The goal is to get between five and 100 billion CFUs (colony-forming units) of probiotics to the large intestine tract, where the microbes are. For the probiotics to remain effective, they must bypass the harsh acidic environment of your stomach unharmed. The stomach acid may kill off most beneficial bacteria before they reach their location, disabling them from having an impact on your gut health.

However, taking your probiotics when your stomach acid is at its barest minimum will make their passage to your large intestine tract a little easier, and ensure you get the most from these gut-friendly bacteria. When you take probiotics when you have already eaten, your stomach will become more acidic. This can limit the number of probiotic CFUs that make it to the final destination.

Finally, the best time of the day to take probiotics depends on what type of probiotic you choose. For instance, probiotics that are enteric-coated or use delayed-release capsules are more likely to survive stomach acid. Hence, the exact timing to take them (before a meal, after a meal, before bed, etc.) is less important.

Research showed that uncoated probiotic supplements may be best taken with, or just before a meal containing fat. This is because fat helps to keep the acid in the stomach less active, ensuring that the probiotics can survive long enough to get into the large intestine.

However, if you opt-in for live strain probiotics, you should take them about 20 minutes after eating, the first thing in the morning, or last thing before bed at night. This helps them to get into the large intestines where they will have the most benefits.

If you choose spore-based probiotics, you can easily take them with food for the most impact. Spore-based probiotics are not affected by the harsh acidic environment of the stomach and they can use the meal to get themselves down to the large intestine. You can check for the type of probiotics on the packaging.

A final note on whether probiotics work. The truth is that probiotics work but taking them can also cause some side effects, which include severe bloating and brain fog. To be on the safer side [11], “Probiotics should be treated as a drug, not just as a food supplement.” Ensure that you check the dosage instructions. This can affect or guide you on when is the best time to take your probiotic.

The Best Food Sources of Probiotics

Probiotic supplements are the best sources of probiotics. However, supplements aren’t the only sources of probiotics, there are other ways to get your daily dosage of probiotics. You can also get probiotics from food sources. Several foods are loaded with these gut-friendly bacteria. The best food sources of probiotics include:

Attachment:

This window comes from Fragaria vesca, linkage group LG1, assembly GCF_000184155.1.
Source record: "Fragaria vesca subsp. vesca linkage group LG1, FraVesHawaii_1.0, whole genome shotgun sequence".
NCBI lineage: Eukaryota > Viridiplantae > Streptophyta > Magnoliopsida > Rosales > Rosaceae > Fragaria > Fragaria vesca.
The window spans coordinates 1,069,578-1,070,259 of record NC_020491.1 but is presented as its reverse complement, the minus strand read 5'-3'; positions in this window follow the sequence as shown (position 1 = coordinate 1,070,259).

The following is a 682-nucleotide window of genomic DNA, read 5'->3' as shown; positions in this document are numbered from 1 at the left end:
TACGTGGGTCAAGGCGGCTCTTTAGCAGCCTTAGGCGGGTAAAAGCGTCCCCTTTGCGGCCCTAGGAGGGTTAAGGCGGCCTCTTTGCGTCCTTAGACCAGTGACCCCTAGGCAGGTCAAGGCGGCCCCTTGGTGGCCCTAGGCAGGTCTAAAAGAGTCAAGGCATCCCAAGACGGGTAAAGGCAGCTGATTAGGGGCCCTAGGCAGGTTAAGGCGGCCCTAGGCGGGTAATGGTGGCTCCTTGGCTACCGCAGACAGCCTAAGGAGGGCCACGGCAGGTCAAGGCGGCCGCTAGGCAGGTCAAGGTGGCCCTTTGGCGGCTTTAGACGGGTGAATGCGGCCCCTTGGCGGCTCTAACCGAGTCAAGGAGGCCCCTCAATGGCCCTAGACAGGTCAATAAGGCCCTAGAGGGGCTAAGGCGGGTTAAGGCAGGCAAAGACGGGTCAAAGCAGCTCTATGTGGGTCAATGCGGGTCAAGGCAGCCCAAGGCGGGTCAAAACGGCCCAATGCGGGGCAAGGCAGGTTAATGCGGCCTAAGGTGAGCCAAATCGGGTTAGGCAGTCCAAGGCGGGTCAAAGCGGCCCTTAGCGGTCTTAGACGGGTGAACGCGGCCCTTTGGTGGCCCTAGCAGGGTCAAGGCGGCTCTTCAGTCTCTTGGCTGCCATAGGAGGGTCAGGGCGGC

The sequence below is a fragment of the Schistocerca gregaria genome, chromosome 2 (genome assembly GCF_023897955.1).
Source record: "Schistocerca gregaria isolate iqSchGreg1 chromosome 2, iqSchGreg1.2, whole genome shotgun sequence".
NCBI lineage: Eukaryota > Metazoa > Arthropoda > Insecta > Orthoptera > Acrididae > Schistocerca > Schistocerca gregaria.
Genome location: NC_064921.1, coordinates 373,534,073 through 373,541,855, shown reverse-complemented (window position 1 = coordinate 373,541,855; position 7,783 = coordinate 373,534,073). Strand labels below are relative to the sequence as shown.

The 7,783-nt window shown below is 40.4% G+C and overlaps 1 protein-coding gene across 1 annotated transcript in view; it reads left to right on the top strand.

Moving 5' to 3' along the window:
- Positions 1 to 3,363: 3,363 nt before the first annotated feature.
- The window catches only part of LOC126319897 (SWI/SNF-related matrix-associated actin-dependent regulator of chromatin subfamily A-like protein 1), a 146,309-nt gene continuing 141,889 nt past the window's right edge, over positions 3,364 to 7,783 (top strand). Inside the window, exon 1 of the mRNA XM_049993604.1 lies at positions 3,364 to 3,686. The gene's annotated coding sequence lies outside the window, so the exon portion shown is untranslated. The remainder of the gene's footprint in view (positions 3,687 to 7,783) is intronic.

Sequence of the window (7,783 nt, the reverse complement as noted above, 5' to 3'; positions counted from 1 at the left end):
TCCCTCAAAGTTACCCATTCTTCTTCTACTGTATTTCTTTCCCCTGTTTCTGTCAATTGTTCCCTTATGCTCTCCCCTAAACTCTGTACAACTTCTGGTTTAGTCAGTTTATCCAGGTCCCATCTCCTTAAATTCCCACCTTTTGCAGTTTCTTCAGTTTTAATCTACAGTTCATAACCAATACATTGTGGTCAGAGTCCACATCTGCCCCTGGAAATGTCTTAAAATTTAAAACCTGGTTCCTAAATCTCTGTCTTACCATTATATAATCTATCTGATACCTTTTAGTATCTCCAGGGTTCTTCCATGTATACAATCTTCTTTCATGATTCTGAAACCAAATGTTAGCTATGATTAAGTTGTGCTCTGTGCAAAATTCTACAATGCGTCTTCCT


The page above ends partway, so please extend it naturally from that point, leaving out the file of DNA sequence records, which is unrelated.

§ Fermented vegetables like sauerkraut or pickles

§ Kefir – a tangy dairy drink

§ Yogurt, especially plain Greek yogurt

While the foods listed above are the best food sources of probiotics, you should not rely on getting probiotics from food sources alone. Most food producers are not required and so do not indicate the specific probiotic and its dosage on the food packaging.

Nevertheless, you need to be consistent with your dosage intake of the probiotic supplement. We recommend that you consult your health practitioner before you begin any probiotics regimen.

How to Take Probiotics with Antibiotics?

If you’re on antibiotics, it’s not advisable to take your probiotics and antibiotics at the same time. If you do, the antibiotics will kill all the probiotics. We advise that you wait at least two hours after taking your antibiotics before taking your probiotics – this is the best time to take probiotics after antibiotics. Also, if you’re on thyroid medication or other similar medication, keep your probiotics away from those medications.

However, some studies [12] claim it’s safe to take probiotics and antibiotics at the same time. Other studies suggest that if you take probiotics together with antibiotics, you’re less likely to contract antibiotic-caused diarrhea. If you wish to take your probiotics together with other supplements or medications, as stated above, it’s important to first discuss the potential interactions with your healthcare provider.

How Long Do Probiotics Take to Work?

There is no definite answer to the question above. Or perhaps, the answer to the question is “it depends.” Yes! How long probiotics take to work depends on several factors such as why you’re taking the probiotic, the current state of your health, and the strains of the probiotics you are taking.

Nevertheless, researchers have looked at the timeline for some common health conditions that can be supported by probiotics and reached the consensus that it can take between a couple of days to a few weeks for probiotics to start working.

Below is a list that can provide you with an idea of what you should expect about the timeline (remember, the following list does not have all of the symptoms that probiotics can help with):

§ Bloating: 3 – 4 weeks.

§ Non-chronic constipation: 7 days – 4 weeks.

§ Occasional diarrhea: 2 days – 2 weeks.

§ Skin problems: 4 weeks – 3 months.

§ Weight maintenance: 8 weeks – 12 weeks.

Note: Even though many factors can influence the result of your probiotic, you should notice positive results within 2 weeks, with more improvements with regular use after 6 weeks.

How Often Should I Take Probiotics?

One thing to note about probiotics is that they don’t stay for a very long time in your gut – because you would excrete them out. Therefore, to have an adequate amount of probiotics in your gut for effective performance, you need to take probiotics every day or on an ongoing basis until you feel better.